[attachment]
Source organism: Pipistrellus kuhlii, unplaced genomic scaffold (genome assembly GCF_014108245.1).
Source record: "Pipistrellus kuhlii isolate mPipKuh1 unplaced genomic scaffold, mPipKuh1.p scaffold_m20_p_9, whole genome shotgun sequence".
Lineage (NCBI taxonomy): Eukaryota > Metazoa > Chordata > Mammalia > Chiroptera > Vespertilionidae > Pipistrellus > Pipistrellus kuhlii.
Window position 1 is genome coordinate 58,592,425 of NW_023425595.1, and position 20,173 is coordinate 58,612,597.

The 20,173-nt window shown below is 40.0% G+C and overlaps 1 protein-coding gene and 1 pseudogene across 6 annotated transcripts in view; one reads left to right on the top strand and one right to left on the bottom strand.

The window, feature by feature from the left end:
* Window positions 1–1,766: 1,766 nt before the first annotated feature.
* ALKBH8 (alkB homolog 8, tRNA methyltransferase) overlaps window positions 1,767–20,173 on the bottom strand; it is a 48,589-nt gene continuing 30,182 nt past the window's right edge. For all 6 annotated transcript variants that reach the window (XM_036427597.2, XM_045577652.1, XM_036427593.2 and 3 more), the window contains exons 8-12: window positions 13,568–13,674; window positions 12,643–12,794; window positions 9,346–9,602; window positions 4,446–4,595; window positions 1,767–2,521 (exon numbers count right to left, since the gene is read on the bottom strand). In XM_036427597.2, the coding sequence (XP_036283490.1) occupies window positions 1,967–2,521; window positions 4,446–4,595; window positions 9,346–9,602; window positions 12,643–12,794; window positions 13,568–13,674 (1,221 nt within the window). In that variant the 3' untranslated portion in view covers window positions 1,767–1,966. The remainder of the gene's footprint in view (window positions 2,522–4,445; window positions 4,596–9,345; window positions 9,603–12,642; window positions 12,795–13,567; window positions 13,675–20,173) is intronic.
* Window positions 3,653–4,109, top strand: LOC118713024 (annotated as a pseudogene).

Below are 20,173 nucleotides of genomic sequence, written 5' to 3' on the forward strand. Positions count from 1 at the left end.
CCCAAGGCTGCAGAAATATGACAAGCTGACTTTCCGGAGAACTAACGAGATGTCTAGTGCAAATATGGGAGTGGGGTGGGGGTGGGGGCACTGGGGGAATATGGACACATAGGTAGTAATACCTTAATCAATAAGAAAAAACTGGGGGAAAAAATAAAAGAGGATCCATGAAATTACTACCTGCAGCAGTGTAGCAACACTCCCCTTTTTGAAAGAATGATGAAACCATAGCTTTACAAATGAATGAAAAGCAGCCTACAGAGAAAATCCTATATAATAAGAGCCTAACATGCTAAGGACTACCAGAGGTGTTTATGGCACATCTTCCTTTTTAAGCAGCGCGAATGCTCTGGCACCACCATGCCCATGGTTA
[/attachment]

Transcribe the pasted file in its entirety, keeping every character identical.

Source organism: Pipistrellus kuhlii, unplaced genomic scaffold (genome assembly GCF_014108245.1).
Source record: "Pipistrellus kuhlii isolate mPipKuh1 unplaced genomic scaffold, mPipKuh1.p scaffold_m20_p_9, whole genome shotgun sequence".
Lineage (NCBI taxonomy): Eukaryota > Metazoa > Chordata > Mammalia > Chiroptera > Vespertilionidae > Pipistrellus > Pipistrellus kuhlii.
Window position 1 is genome coordinate 58,592,425 of NW_023425595.1, and position 20,173 is coordinate 58,612,597.

The 20,173-nt window shown below is 40.0% G+C and overlaps 1 protein-coding gene and 1 pseudogene across 6 annotated transcripts in view; one reads left to right on the top strand and one right to left on the bottom strand.

The window, feature by feature from the left end:
* Window positions 1–1,766: 1,766 nt before the first annotated feature.
* ALKBH8 (alkB homolog 8, tRNA methyltransferase) overlaps window positions 1,767–20,173 on the bottom strand; it is a 48,589-nt gene continuing 30,182 nt past the window's right edge. For all 6 annotated transcript variants that reach the window (XM_036427597.2, XM_045577652.1, XM_036427593.2 and 3 more), the window contains exons 8-12: window positions 13,568–13,674; window positions 12,643–12,794; window positions 9,346–9,602; window positions 4,446–4,595; window positions 1,767–2,521 (exon numbers count right to left, since the gene is read on the bottom strand). In XM_036427597.2, the coding sequence (XP_036283490.1) occupies window positions 1,967–2,521; window positions 4,446–4,595; window positions 9,346–9,602; window positions 12,643–12,794; window positions 13,568–13,674 (1,221 nt within the window). In that variant the 3' untranslated portion in view covers window positions 1,767–1,966. The remainder of the gene's footprint in view (window positions 2,522–4,445; window positions 4,596–9,345; window positions 9,603–12,642; window positions 12,795–13,567; window positions 13,675–20,173) is intronic.
* Window positions 3,653–4,109, top strand: LOC118713024 (annotated as a pseudogene).

Below are 20,173 nucleotides of genomic sequence, written 5' to 3' on the forward strand. Positions count from 1 at the left end.
CCCAAGGCTGCAGAAATATGACAAGCTGACTTTCCGGAGAACTAACGAGATGTCTAGTGCAAATATGGGAGTGGGGTGGGGGTGGGGGCACTGGGGGAATATGGACACATAGGTAGTAATACCTTAATCAATAAGAAAAAACTGGGGGAAAAAATAAAAGAGGATCCATGAAATTACTACCTGCAGCAGTGTAGCAACACTCCCCTTTTTGAAAGAATGATGAAACCATAGCTTTACAAATGAATGAAAAGCAGCCTACAGAGAAAATCCTATATAATAAGAGCCTAACATGCTAAGGACTACCAGAGGTGTTTATGGCACATCTTCCTTTTTAAGCAGCGCGAATGCTCTGGCACCACCATGCCCATGGTTA